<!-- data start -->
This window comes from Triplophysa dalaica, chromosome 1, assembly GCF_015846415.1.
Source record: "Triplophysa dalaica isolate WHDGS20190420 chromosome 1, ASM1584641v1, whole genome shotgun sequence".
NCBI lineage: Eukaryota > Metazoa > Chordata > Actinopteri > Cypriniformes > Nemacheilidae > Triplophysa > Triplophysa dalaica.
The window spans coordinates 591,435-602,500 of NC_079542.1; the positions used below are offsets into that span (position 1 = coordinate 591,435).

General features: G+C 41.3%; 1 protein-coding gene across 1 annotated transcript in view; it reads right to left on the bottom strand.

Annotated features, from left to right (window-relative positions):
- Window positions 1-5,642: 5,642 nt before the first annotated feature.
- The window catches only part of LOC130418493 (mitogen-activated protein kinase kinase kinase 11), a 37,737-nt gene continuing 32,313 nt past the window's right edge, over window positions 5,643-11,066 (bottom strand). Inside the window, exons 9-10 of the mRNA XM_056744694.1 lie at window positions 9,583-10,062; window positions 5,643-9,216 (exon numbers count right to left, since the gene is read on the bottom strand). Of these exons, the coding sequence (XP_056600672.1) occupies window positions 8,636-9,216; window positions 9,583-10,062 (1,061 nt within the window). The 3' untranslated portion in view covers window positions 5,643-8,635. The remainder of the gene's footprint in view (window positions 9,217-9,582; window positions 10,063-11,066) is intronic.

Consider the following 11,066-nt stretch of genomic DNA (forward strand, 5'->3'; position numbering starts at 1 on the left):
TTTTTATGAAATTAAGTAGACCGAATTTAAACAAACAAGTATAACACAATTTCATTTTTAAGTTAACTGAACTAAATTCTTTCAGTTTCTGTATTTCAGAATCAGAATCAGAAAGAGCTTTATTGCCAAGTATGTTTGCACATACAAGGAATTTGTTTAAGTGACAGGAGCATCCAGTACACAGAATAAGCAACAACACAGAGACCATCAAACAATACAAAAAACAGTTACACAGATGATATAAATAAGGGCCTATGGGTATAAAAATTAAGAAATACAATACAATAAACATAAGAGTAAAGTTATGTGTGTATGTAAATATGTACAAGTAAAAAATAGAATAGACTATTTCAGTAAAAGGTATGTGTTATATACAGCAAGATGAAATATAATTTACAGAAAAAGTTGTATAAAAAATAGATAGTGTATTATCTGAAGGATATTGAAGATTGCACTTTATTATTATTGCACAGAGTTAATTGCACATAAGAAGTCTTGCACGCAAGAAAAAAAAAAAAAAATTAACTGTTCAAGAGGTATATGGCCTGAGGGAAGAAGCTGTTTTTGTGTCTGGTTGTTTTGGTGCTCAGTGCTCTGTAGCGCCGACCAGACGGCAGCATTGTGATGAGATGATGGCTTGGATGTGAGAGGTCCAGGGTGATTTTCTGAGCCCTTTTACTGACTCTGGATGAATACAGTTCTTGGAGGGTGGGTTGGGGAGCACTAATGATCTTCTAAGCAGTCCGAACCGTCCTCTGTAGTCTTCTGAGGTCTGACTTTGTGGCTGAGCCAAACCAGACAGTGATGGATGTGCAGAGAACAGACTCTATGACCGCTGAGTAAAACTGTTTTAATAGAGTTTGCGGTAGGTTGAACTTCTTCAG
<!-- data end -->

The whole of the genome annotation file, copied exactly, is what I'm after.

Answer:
This window comes from Triplophysa dalaica, chromosome 1, assembly GCF_015846415.1.
Source record: "Triplophysa dalaica isolate WHDGS20190420 chromosome 1, ASM1584641v1, whole genome shotgun sequence".
NCBI lineage: Eukaryota > Metazoa > Chordata > Actinopteri > Cypriniformes > Nemacheilidae > Triplophysa > Triplophysa dalaica.
The window spans coordinates 591,435-602,500 of NC_079542.1; the positions used below are offsets into that span (position 1 = coordinate 591,435).

General features: G+C 41.3%; 1 protein-coding gene across 1 annotated transcript in view; it reads right to left on the bottom strand.

Annotated features, from left to right (window-relative positions):
- Window positions 1-5,642: 5,642 nt before the first annotated feature.
- The window catches only part of LOC130418493 (mitogen-activated protein kinase kinase kinase 11), a 37,737-nt gene continuing 32,313 nt past the window's right edge, over window positions 5,643-11,066 (bottom strand). Inside the window, exons 9-10 of the mRNA XM_056744694.1 lie at window positions 9,583-10,062; window positions 5,643-9,216 (exon numbers count right to left, since the gene is read on the bottom strand). Of these exons, the coding sequence (XP_056600672.1) occupies window positions 8,636-9,216; window positions 9,583-10,062 (1,061 nt within the window). The 3' untranslated portion in view covers window positions 5,643-8,635. The remainder of the gene's footprint in view (window positions 9,217-9,582; window positions 10,063-11,066) is intronic.

Consider the following 11,066-nt stretch of genomic DNA (forward strand, 5'->3'; position numbering starts at 1 on the left):
TTTTTATGAAATTAAGTAGACCGAATTTAAACAAACAAGTATAACACAATTTCATTTTTAAGTTAACTGAACTAAATTCTTTCAGTTTCTGTATTTCAGAATCAGAATCAGAAAGAGCTTTATTGCCAAGTATGTTTGCACATACAAGGAATTTGTTTAAGTGACAGGAGCATCCAGTACACAGAATAAGCAACAACACAGAGACCATCAAACAATACAAAAAACAGTTACACAGATGATATAAATAAGGGCCTATGGGTATAAAAATTAAGAAATACAATACAATAAACATAAGAGTAAAGTTATGTGTGTATGTAAATATGTACAAGTAAAAAATAGAATAGACTATTTCAGTAAAAGGTATGTGTTATATACAGCAAGATGAAATATAATTTACAGAAAAAGTTGTATAAAAAATAGATAGTGTATTATCTGAAGGATATTGAAGATTGCACTTTATTATTATTGCACAGAGTTAATTGCACATAAGAAGTCTTGCACGCAAGAAAAAAAAAAAAAAATTAACTGTTCAAGAGGTATATGGCCTGAGGGAAGAAGCTGTTTTTGTGTCTGGTTGTTTTGGTGCTCAGTGCTCTGTAGCGCCGACCAGACGGCAGCATTGTGATGAGATGATGGCTTGGATGTGAGAGGTCCAGGGTGATTTTCTGAGCCCTTTTACTGACTCTGGATGAATACAGTTCTTGGAGGGTGGGTTGGGGAGCACTAATGATCTTCTAAGCAGTCCGAACCGTCCTCTGTAGTCTTCTGAGGTCTGACTTTGTGGCTGAGCCAAACCAGACAGTGATGGATGTGCAGAGAACAGACTCTATGACCGCTGAGTAAAACTGTTTTAATAGAGTTTGCGGTAGGTTGAACTTCTTCAG